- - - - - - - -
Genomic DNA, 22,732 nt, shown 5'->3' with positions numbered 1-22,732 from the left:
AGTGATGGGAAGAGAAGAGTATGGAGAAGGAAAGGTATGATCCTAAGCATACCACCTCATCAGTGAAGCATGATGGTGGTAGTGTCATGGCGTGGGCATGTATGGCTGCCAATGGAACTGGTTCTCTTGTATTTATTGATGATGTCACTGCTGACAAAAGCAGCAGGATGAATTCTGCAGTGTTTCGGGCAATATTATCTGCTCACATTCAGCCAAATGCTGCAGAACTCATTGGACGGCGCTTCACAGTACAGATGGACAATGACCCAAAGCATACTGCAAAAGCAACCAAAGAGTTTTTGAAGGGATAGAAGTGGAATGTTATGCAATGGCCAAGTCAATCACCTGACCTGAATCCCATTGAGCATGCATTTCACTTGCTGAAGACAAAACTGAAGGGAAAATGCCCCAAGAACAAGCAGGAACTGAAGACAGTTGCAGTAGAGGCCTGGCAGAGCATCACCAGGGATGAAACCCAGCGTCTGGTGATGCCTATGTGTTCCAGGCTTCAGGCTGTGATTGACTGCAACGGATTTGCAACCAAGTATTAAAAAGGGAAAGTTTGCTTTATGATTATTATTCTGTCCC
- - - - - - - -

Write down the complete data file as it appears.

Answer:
Genomic DNA, 22,732 nt, shown 5'->3' with positions numbered 1-22,732 from the left:
AGTGATGGGAAGAGAAGAGTATGGAGAAGGAAAGGTATGATCCTAAGCATACCACCTCATCAGTGAAGCATGATGGTGGTAGTGTCATGGCGTGGGCATGTATGGCTGCCAATGGAACTGGTTCTCTTGTATTTATTGATGATGTCACTGCTGACAAAAGCAGCAGGATGAATTCTGCAGTGTTTCGGGCAATATTATCTGCTCACATTCAGCCAAATGCTGCAGAACTCATTGGACGGCGCTTCACAGTACAGATGGACAATGACCCAAAGCATACTGCAAAAGCAACCAAAGAGTTTTTGAAGGGATAGAAGTGGAATGTTATGCAATGGCCAAGTCAATCACCTGACCTGAATCCCATTGAGCATGCATTTCACTTGCTGAAGACAAAACTGAAGGGAAAATGCCCCAAGAACAAGCAGGAACTGAAGACAGTTGCAGTAGAGGCCTGGCAGAGCATCACCAGGGATGAAACCCAGCGTCTGGTGATGCCTATGTGTTCCAGGCTTCAGGCTGTGATTGACTGCAACGGATTTGCAACCAAGTATTAAAAAGGGAAAGTTTGCTTTATGATTATTATTCTGTCCC